Empress by Alma AlexanderEmpress
by Alma Alexander

A whispered prayer on a holy mountain:
“Give me the life I was meant to live.”

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Our Daily Water

We moderns are in the habit of carrying our own water with us. There are entire sections for bottled water in the grocery store. Plastic or steel or whatever water bottles are sold everywhere so we can refill them and take them with us to the gym or on a bike trip.
But this was not always so. When I was a girl there were no plastic bottles. If you wanted to carry water with you, you might have a glass bottle or a thermos, heavy and fragile. If you didn’t carry water with you, you might hope to seek out this sort of thing. The picture is of an old water fountain in downtown Portland, Oregon. It doesn’t have to be turned on — the water runs all the time. It is the modern descendant of the old fountains. Continue reading

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A Chat about a Cathedral

I’m plenty busy now with writing-related projects, including my own which are back-burnered for a chance to make some real money—not to disparage the importance of my own work, just sayin’. But I keep thinking about jigsaw puzzles. And relearning how to play chess. The attempt to teach cribbage to the husband got very bad reviews (from him) because I had to look up the rules all over again. I used to play this game with my grandmother and I marvel how that, as a 9-year-old, I understood them then.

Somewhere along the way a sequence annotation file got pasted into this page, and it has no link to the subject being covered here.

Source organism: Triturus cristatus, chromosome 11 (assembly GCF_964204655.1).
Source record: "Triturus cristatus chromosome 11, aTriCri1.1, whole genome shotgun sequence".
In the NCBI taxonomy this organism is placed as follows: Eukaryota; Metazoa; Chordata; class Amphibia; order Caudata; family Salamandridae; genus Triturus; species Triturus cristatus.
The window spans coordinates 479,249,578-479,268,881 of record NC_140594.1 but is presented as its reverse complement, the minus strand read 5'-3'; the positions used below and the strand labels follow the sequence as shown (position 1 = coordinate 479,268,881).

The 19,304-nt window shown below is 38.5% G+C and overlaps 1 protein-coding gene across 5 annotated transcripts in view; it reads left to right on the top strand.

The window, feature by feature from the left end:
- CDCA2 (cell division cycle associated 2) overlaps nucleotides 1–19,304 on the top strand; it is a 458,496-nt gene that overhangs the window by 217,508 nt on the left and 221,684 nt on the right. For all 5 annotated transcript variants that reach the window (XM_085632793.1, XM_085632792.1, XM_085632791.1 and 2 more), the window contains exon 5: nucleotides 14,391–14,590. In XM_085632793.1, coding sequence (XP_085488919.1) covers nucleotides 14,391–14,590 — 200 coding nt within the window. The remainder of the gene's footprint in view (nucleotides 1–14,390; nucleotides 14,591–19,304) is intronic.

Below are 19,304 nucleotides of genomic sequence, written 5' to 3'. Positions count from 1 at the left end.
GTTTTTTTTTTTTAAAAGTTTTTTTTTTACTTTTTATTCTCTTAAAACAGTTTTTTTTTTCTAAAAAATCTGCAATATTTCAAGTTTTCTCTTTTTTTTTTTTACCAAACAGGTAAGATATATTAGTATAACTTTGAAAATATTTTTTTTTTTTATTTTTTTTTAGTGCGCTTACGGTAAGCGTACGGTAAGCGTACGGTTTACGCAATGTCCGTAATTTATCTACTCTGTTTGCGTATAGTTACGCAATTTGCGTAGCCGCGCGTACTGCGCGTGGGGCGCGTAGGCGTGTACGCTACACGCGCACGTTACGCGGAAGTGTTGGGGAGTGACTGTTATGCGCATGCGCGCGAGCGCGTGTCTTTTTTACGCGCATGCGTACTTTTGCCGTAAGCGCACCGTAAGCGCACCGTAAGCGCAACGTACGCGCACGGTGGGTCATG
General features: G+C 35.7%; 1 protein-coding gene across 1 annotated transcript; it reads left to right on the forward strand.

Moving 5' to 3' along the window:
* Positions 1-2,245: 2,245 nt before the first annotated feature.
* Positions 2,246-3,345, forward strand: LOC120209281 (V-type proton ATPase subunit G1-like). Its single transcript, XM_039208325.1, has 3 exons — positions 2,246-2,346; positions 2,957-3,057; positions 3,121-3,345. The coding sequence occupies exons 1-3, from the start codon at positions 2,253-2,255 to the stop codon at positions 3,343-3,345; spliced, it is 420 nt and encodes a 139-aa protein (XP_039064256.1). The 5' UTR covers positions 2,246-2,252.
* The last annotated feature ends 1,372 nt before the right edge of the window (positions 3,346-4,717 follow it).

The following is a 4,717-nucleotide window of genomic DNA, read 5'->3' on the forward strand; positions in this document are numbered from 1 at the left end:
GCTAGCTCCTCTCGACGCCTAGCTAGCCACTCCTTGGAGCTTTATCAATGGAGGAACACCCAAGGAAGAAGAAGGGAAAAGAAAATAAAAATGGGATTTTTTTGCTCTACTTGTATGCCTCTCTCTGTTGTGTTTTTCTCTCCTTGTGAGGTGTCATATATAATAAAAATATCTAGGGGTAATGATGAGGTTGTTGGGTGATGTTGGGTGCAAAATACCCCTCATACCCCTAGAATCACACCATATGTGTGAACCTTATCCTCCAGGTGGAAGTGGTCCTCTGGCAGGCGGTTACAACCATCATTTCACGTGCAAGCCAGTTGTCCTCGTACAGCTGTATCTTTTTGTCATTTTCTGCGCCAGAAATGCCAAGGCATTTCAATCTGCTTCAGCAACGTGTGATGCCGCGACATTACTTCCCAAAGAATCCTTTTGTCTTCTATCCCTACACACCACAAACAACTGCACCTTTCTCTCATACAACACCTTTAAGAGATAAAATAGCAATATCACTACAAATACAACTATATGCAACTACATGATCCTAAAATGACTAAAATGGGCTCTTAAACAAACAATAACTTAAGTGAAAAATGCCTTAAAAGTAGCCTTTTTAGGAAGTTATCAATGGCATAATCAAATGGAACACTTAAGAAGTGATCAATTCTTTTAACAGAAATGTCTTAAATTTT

She was a whiz at card games and Scrabble. Canasta, Casino, solitaire—my sisters and I played a sort of solitaire race game—Klondike—to see who could get all their cards onto the aces first, and you could use anyone’s ace pile.

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The Rambling Writer’s Italy, part 4: The rest of the Roman Forum

Follow along with Thor and me as your Italy virtual vacation continues with our ramble through the Forum, the heart of ancient Rome.

NOTE: Since travel is still on hold with the pandemic continuing, I’ve started a new blog series offering a virtual vacation and time-travel to my first big trip with Thor in 2008. Italy! Starting with highlight photos posted here on Saturday, Jan. 30, I’ll continue every week. Join us in Rome, Florence, Cinque Terre, Venice, and Milan. Buon viaggio!

We broke off our exploration last week at the Temple of Vesta, where those brave Vestal Virgins kept the sacred flame alive to ensure Rome’s security. Now let’s take a look upward at the Palatine Hill that overlooks the Forum. The cruel emperor Caligula built a sprawling palace atop the hill, which overflowed into the Forum behind the Temple of Castor and Pollux: Continue reading